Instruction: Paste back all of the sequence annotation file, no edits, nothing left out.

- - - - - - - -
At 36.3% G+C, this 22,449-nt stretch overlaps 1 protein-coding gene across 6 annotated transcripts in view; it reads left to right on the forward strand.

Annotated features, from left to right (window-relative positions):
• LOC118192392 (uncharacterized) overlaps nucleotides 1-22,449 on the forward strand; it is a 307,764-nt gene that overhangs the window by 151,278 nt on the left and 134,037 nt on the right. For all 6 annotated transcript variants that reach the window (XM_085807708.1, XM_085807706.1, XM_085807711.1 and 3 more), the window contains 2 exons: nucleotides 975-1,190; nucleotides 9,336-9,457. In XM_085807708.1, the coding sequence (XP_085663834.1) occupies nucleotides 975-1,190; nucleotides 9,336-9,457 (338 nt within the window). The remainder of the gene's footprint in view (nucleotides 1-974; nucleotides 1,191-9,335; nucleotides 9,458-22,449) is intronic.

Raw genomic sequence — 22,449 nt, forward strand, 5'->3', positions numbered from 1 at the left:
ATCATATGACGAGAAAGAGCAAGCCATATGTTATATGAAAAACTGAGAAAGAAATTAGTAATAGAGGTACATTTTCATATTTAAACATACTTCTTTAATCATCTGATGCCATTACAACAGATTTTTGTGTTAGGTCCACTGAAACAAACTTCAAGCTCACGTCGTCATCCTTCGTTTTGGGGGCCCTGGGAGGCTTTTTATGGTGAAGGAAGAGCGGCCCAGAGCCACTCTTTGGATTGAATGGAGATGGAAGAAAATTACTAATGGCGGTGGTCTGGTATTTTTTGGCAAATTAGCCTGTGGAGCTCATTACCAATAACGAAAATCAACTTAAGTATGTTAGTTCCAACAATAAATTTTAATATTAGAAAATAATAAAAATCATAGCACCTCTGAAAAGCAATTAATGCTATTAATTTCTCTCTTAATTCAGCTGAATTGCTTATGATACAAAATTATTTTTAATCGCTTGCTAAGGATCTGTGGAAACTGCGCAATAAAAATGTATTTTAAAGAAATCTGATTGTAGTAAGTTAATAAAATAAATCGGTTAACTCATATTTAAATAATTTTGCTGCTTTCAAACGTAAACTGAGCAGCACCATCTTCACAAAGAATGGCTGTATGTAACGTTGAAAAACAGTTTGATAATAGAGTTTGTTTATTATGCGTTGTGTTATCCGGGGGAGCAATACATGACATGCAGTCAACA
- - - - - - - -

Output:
At 36.3% G+C, this 22,449-nt stretch overlaps 1 protein-coding gene across 6 annotated transcripts in view; it reads left to right on the forward strand.

Annotated features, from left to right (window-relative positions):
• LOC118192392 (uncharacterized) overlaps nucleotides 1-22,449 on the forward strand; it is a 307,764-nt gene that overhangs the window by 151,278 nt on the left and 134,037 nt on the right. For all 6 annotated transcript variants that reach the window (XM_085807708.1, XM_085807706.1, XM_085807711.1 and 3 more), the window contains 2 exons: nucleotides 975-1,190; nucleotides 9,336-9,457. In XM_085807708.1, the coding sequence (XP_085663834.1) occupies nucleotides 975-1,190; nucleotides 9,336-9,457 (338 nt within the window). The remainder of the gene's footprint in view (nucleotides 1-974; nucleotides 1,191-9,335; nucleotides 9,458-22,449) is intronic.

Raw genomic sequence — 22,449 nt, forward strand, 5'->3', positions numbered from 1 at the left:
ATCATATGACGAGAAAGAGCAAGCCATATGTTATATGAAAAACTGAGAAAGAAATTAGTAATAGAGGTACATTTTCATATTTAAACATACTTCTTTAATCATCTGATGCCATTACAACAGATTTTTGTGTTAGGTCCACTGAAACAAACTTCAAGCTCACGTCGTCATCCTTCGTTTTGGGGGCCCTGGGAGGCTTTTTATGGTGAAGGAAGAGCGGCCCAGAGCCACTCTTTGGATTGAATGGAGATGGAAGAAAATTACTAATGGCGGTGGTCTGGTATTTTTTGGCAAATTAGCCTGTGGAGCTCATTACCAATAACGAAAATCAACTTAAGTATGTTAGTTCCAACAATAAATTTTAATATTAGAAAATAATAAAAATCATAGCACCTCTGAAAAGCAATTAATGCTATTAATTTCTCTCTTAATTCAGCTGAATTGCTTATGATACAAAATTATTTTTAATCGCTTGCTAAGGATCTGTGGAAACTGCGCAATAAAAATGTATTTTAAAGAAATCTGATTGTAGTAAGTTAATAAAATAAATCGGTTAACTCATATTTAAATAATTTTGCTGCTTTCAAACGTAAACTGAGCAGCACCATCTTCACAAAGAATGGCTGTATGTAACGTTGAAAAACAGTTTGATAATAGAGTTTGTTTATTATGCGTTGTGTTATCCGGGGGAGCAATACATGACATGCAGTCAACA